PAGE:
A New Approach to Comparing VaR Estimation Methods


Journal of Derivatives

hiver 2008, vol. 16, n°2, pp.54-66

Départements : Finance, GREGHEC (CNRS)

Mots clés : Value-at-Risk, Bank Trading Revenue, Backtesting, Coverage Test

Value-at-risk (VaR), despite its known shortcomings, has become established as the most commonly used measure of risk exposure. But many variants of procedures for implementing VaR exist. Some variants use historical data with or without simulations, while others assume parametric models, such as GARCH, with parameters estimated from past data. And, of course, different users might focus on different VaR cutoffs: 5%, 1%, and so on. Perignon and Smith use an innovative method of extracting daily values for bank revenues from their annual reports to explore which VaR methods empirically work best. A second innovation discussed in the article is how to measure the accuracy of tail estimation at multiple points in the tail. The results suggest that, in estimating VaR for banks, parametric methods work best

A tractable method to measure utility and loss aversion in prospect theory


Journal of Risk & Uncertainty

juin 2008, vol. 36, n°3, pp.245-266

Départements : Economie et Sciences de la décision, GREGHEC (CNRS)

This paper provides an efficient method to measure utility under prospect theory. Our method minimizes both the number of elicitations required to measure utility and the cognitive burden for subjects, being based on the elicitation of certainty equivalents for two-outcome prospects. We applied our method in an experiment and were able to replicate the main findings on prospect theory, suggesting that our method measures what it is intended to. Our data confirmed empirically that risk seeking and concave utility can coincide under prospect theory. Utility did not depend on the probability used in the elicitation, which offers support for the validity of prospect theory. Loss aversionProspect theoryUtility measurement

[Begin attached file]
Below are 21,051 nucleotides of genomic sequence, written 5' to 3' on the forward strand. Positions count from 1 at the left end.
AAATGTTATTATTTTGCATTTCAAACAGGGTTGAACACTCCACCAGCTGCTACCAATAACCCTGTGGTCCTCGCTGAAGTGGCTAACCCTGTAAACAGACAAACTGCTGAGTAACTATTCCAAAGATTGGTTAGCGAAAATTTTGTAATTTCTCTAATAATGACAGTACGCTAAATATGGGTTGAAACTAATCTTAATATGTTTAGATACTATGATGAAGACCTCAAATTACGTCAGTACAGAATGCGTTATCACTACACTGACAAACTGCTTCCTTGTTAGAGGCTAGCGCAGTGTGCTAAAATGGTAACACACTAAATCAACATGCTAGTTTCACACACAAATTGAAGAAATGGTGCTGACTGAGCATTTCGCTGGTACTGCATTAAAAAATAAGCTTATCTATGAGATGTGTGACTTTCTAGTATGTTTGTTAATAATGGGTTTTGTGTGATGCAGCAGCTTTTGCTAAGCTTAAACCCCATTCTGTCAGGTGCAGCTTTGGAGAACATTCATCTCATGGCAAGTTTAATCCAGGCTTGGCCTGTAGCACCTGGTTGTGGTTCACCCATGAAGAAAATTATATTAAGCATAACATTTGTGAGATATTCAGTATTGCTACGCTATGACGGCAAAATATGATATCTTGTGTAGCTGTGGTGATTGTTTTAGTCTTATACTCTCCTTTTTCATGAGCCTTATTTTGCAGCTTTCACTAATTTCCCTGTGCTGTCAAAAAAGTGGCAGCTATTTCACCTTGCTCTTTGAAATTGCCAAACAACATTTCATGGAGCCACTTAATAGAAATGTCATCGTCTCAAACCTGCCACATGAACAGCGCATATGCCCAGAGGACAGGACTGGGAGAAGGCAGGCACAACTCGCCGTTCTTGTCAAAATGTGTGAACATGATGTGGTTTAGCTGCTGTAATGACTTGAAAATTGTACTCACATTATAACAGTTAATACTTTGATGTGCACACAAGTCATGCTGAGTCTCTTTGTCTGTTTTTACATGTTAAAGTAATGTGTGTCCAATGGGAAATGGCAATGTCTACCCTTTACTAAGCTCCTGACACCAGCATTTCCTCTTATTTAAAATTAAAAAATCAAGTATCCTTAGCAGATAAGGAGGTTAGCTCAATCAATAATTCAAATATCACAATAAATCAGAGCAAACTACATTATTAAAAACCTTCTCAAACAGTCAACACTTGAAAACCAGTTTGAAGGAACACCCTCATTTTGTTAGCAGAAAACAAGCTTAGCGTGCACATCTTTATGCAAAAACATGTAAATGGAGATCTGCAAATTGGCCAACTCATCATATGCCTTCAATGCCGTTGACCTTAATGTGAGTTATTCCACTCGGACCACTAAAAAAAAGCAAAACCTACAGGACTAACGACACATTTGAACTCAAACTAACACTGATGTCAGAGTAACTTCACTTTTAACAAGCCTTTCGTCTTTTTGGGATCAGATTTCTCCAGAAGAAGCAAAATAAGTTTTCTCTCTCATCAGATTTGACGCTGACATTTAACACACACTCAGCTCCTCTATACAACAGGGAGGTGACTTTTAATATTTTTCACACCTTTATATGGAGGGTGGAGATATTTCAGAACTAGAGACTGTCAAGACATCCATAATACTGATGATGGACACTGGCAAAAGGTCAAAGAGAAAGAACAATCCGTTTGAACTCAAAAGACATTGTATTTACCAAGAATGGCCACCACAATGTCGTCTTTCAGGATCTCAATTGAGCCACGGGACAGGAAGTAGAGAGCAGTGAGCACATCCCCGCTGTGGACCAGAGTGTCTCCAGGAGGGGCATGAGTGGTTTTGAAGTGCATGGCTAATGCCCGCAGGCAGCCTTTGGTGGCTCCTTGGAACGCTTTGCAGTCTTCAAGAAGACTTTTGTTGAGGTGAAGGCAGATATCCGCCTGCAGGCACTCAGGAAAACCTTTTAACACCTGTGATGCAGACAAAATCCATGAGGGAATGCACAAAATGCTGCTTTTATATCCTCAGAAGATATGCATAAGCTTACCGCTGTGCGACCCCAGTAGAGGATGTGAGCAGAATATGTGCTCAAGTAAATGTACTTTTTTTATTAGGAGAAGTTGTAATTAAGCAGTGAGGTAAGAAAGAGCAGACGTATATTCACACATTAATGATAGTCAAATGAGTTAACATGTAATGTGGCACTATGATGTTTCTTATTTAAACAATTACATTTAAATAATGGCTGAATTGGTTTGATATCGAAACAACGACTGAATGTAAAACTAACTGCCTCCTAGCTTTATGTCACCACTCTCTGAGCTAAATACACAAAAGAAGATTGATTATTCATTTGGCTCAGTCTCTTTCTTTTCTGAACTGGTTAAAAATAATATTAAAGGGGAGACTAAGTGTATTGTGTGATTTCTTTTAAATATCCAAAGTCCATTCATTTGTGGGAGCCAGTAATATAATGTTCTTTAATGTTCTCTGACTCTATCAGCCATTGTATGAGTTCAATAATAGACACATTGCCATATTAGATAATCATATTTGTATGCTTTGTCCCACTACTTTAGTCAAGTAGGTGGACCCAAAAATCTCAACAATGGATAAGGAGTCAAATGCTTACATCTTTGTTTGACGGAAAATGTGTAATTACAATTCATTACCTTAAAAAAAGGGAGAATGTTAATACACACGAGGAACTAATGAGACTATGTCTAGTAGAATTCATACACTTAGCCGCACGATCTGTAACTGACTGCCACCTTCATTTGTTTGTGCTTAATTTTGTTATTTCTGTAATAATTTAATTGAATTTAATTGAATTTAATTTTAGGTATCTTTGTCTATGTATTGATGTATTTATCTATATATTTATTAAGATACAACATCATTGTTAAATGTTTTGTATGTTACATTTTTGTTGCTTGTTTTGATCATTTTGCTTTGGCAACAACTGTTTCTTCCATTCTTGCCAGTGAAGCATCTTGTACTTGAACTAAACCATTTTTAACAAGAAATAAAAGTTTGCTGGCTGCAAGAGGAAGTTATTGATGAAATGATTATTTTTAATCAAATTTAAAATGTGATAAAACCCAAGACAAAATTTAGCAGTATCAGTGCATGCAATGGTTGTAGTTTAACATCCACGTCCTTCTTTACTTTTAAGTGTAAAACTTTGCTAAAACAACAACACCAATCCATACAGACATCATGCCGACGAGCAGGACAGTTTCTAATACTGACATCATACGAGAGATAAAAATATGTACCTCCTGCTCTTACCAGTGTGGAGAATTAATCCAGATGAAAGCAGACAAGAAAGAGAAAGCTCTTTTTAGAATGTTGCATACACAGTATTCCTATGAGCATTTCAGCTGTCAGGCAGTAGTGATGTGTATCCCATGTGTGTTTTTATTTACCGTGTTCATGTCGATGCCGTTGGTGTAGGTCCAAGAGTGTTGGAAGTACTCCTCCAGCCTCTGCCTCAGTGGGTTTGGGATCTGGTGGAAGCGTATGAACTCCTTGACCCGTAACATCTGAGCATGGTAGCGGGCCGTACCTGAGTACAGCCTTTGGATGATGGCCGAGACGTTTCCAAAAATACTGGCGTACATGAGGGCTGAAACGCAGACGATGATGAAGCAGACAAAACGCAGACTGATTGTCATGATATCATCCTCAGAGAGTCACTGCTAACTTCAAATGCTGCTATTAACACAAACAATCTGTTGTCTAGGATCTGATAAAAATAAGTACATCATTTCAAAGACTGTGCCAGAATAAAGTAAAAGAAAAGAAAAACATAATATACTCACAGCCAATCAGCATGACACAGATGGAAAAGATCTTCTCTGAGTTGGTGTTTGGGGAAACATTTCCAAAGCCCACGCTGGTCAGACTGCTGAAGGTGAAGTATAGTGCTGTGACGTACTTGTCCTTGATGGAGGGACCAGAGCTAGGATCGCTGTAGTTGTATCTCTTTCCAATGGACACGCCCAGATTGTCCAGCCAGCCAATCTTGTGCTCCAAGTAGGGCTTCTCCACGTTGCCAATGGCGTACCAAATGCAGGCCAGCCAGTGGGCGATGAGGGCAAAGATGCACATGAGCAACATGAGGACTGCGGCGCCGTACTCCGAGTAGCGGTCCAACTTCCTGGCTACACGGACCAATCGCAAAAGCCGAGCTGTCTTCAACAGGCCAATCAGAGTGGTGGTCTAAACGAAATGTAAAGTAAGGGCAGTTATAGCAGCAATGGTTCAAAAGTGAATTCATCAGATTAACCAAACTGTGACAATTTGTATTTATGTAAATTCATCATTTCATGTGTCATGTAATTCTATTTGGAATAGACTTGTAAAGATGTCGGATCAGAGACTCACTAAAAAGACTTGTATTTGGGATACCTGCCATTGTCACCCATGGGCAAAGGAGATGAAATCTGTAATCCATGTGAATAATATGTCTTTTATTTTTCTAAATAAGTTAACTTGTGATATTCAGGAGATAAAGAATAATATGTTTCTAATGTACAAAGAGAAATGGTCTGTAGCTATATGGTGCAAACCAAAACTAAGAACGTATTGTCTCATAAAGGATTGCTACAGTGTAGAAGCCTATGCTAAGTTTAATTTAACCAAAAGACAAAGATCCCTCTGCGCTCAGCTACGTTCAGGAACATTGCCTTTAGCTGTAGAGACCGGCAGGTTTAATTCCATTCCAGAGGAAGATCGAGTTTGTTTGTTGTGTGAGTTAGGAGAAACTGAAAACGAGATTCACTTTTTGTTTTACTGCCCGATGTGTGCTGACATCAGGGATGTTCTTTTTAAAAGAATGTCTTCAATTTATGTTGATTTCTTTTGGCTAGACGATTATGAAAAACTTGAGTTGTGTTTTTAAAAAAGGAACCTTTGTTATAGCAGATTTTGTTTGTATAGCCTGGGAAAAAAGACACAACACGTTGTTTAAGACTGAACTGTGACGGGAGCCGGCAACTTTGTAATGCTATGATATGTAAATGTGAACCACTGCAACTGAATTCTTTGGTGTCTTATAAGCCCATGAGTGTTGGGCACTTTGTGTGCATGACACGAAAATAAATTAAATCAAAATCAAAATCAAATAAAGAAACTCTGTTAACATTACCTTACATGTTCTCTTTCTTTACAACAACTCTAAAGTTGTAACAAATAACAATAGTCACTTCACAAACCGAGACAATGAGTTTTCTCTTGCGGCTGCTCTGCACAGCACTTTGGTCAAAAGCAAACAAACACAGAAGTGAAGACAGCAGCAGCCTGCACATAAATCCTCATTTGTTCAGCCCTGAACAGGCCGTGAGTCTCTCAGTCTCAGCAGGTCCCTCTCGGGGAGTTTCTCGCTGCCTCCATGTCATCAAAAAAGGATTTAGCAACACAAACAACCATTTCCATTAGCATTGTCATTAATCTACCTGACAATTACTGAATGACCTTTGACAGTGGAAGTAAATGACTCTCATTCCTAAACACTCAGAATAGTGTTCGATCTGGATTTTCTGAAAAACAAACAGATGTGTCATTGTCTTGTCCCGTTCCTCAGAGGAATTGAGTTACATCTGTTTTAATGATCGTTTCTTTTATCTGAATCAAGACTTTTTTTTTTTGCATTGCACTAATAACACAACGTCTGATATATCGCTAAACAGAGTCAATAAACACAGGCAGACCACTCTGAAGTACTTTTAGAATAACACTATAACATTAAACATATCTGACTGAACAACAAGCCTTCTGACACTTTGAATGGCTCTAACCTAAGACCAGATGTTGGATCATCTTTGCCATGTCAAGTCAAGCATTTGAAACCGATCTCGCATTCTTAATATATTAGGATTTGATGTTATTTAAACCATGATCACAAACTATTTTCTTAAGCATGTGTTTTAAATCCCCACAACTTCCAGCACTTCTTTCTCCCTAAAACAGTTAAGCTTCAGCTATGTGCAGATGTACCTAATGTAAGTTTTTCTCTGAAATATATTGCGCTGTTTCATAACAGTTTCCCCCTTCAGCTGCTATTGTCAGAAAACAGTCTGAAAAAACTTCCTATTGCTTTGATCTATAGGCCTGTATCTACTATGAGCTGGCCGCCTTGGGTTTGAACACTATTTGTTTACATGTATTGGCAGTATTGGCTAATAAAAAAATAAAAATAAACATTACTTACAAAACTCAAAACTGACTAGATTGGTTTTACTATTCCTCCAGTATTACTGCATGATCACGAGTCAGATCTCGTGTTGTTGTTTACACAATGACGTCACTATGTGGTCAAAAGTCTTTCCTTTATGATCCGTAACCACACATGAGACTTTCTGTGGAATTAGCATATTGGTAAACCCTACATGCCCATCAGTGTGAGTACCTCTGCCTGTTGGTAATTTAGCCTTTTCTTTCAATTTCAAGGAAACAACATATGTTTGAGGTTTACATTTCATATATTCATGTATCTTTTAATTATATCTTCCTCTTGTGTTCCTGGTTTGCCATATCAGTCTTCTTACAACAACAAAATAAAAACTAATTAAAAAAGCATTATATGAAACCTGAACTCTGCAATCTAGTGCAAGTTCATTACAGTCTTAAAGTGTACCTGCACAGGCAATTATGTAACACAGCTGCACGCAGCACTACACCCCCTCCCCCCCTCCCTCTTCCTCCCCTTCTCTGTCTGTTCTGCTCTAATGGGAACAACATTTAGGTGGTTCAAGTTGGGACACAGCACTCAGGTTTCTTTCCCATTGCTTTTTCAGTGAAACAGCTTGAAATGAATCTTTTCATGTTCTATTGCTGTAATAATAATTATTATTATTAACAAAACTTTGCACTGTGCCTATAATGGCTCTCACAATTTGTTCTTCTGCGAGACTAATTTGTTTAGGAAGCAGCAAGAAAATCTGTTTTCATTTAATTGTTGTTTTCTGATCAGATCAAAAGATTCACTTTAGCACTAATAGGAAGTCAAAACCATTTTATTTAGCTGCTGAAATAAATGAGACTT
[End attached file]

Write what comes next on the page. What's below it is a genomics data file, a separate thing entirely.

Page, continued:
Absorptive Capacity and Source-Recipient Complementarity in Designing New Products: An Empirically Derived Framework

C. Abecassis-Moedas, S. BEN MAHMOUD-JOUINI

Journal of Product Innovation Management

2008, vol. 25, n°5, pp.473-490

Départements : Informations Systems and Operations Management, GREGHEC (CNRS)

Numerous publications are dedicated to absorptive capacity and new product development (NPD). Most are centered on the recipient team, and very few consider the effects of the source team knowledge characteristics on the knowledge absorption and the NPD performance. This paper analyzes the type of the external knowledge sourced from outside the organization and the process through which it is used by the recipient firm and the effect on NPD performance. This is done through a specific type of source team knowledge, the design, and through the NPD process in industries (clothing and construction) where it plays a key role. NPD cases were analyzed and clustered in three categories of design absorption processes. From these categories, a conceptual framework of the source-recipient knowledge complementarity and its impact on the NPD performance is proposed. The main result is that the complementarity between the recipient and the source knowledge is a critical aspect of the absorption process and therefore of the NPD performance. From a managerial perspective, this research highlights the role of design in the NPD process and how the combination of design knowledge with prior knowledge (marketing or technological) is related to NPD performance.

Acción, decisión y competencias deliberativas en el Presupuesto Participativo de Porto Alegre


Revista de Ciencias Sociales

2008, vol. 3, n°121, pp.133-148

Départements : GREGHEC (CNRS)

An Allais Paradox for Generalized Expected Utility Theories?

L. Placido, O. L'HARIDON

Economics Bulletin

2008, vol. 4, n°19, pp.1-6

Départements : GREGHEC (CNRS)

At the end of the tunnel there is ... darkness: The ECJ denies EC liability for WTO non-compliance

M. Schmauch, A. ALEMANNO

European Law Reporter


Départements : Droit et fiscalité, GREGHEC (CNRS)

Axiomatization of an exponential similarity function

A. Billot, I. GILBOA, D. Schmeidler

Mathematical Social Sciences

mars 2008, vol. 55, n°2, pp.107-115